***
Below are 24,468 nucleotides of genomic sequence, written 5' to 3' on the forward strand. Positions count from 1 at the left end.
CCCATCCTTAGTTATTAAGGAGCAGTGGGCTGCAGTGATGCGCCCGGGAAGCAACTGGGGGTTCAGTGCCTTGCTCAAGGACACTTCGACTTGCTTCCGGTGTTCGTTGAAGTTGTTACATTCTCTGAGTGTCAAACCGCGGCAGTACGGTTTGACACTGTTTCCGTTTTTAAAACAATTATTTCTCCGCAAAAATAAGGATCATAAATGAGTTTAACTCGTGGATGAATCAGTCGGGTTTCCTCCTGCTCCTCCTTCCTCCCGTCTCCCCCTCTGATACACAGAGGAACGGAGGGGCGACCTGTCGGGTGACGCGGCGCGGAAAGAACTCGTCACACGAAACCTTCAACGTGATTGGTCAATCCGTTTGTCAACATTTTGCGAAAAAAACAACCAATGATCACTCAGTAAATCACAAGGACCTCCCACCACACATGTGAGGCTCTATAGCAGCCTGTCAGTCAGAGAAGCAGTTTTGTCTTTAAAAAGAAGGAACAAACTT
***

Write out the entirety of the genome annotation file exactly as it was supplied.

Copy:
Below are 24,468 nucleotides of genomic sequence, written 5' to 3' on the forward strand. Positions count from 1 at the left end.
CCCATCCTTAGTTATTAAGGAGCAGTGGGCTGCAGTGATGCGCCCGGGAAGCAACTGGGGGTTCAGTGCCTTGCTCAAGGACACTTCGACTTGCTTCCGGTGTTCGTTGAAGTTGTTACATTCTCTGAGTGTCAAACCGCGGCAGTACGGTTTGACACTGTTTCCGTTTTTAAAACAATTATTTCTCCGCAAAAATAAGGATCATAAATGAGTTTAACTCGTGGATGAATCAGTCGGGTTTCCTCCTGCTCCTCCTTCCTCCCGTCTCCCCCTCTGATACACAGAGGAACGGAGGGGCGACCTGTCGGGTGACGCGGCGCGGAAAGAACTCGTCACACGAAACCTTCAACGTGATTGGTCAATCCGTTTGTCAACATTTTGCGAAAAAAACAACCAATGATCACTCAGTAAATCACAAGGACCTCCCACCACACATGTGAGGCTCTATAGCAGCCTGTCAGTCAGAGAAGCAGTTTTGTCTTTAAAAAGAAGGAACAAACTT